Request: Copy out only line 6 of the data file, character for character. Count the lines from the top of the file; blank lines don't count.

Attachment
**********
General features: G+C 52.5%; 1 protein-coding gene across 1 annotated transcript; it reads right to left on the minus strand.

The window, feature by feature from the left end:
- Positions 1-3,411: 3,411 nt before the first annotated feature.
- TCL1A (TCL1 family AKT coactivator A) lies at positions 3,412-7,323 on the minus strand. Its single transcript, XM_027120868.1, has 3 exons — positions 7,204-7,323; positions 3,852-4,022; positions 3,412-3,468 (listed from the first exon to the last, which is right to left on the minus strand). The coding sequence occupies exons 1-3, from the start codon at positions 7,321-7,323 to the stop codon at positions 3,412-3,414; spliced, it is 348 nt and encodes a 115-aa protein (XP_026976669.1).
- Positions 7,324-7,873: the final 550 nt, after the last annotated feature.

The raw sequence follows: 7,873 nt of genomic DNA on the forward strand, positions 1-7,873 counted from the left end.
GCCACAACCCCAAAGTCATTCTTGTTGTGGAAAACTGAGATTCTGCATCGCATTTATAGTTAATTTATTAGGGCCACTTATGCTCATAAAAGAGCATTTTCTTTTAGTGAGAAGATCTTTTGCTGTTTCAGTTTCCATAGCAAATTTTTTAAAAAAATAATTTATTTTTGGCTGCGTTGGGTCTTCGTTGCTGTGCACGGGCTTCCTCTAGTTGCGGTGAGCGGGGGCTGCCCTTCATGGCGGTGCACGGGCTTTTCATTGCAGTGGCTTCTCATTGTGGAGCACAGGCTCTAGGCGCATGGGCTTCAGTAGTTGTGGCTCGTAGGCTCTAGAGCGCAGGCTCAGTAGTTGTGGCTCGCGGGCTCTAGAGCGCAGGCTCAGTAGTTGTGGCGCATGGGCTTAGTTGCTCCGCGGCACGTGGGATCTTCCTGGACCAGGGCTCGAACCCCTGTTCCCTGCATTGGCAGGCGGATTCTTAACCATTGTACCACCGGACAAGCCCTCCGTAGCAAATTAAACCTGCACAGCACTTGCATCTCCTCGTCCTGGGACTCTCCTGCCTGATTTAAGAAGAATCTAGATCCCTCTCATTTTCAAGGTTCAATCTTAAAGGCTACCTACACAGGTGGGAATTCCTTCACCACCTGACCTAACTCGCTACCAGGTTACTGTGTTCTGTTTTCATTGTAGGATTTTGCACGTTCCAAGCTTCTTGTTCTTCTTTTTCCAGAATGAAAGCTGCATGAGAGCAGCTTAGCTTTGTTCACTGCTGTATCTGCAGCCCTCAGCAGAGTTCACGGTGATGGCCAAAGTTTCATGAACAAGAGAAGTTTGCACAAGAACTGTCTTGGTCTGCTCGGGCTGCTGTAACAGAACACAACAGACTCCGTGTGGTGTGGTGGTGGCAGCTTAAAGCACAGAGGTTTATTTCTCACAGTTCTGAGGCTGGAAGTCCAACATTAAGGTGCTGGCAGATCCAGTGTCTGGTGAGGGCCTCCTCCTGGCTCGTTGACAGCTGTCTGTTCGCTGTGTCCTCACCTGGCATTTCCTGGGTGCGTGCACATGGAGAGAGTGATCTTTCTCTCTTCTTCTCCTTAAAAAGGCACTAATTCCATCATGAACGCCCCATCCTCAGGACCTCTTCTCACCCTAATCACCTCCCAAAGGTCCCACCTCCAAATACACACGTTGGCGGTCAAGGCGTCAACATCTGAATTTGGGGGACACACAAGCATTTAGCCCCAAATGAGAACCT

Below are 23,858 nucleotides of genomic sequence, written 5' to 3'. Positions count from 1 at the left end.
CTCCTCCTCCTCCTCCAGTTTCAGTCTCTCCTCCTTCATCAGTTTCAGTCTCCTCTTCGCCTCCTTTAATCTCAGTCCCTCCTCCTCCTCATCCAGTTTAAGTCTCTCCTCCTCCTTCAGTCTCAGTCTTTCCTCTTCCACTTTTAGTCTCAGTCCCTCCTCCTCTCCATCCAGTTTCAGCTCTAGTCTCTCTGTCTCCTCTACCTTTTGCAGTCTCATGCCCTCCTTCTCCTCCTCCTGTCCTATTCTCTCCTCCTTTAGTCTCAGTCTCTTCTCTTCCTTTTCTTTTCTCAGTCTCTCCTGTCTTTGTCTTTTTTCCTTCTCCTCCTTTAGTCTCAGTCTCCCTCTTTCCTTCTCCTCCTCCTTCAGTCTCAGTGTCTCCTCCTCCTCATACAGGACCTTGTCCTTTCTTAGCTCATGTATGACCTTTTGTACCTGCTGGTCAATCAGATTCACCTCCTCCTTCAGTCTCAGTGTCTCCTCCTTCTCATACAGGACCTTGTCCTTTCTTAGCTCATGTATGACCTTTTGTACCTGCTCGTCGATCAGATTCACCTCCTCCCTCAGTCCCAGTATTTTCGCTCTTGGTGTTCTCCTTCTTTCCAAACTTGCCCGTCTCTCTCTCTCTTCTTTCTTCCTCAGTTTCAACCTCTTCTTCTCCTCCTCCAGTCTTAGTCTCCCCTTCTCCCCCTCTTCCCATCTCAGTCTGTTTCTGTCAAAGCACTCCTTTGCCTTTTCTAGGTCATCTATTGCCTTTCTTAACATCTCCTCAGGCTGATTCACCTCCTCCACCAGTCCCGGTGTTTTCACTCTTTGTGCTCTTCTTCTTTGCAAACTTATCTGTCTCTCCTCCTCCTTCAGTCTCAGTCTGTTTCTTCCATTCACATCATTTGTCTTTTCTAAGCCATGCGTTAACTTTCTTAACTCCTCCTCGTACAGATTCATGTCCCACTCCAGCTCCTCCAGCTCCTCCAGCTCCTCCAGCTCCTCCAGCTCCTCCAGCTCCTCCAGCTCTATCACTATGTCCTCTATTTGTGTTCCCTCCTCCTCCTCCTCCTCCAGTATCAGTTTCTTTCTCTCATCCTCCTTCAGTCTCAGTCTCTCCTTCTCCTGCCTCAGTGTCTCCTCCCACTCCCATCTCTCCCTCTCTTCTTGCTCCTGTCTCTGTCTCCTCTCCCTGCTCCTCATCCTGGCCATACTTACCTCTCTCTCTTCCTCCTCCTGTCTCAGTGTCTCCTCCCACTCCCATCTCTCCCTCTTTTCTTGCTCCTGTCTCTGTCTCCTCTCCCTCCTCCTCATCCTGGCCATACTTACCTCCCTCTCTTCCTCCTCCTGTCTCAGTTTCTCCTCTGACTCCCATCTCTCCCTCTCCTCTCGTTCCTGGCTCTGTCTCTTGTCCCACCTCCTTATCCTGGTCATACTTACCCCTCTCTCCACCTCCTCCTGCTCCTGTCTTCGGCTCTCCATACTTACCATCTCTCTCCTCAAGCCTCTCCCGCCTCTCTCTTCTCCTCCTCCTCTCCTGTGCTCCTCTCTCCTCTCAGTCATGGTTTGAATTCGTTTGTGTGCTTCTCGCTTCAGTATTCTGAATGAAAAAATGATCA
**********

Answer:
The raw sequence follows: 7,873 nt of genomic DNA on the forward strand, positions 1-7,873 counted from the left end.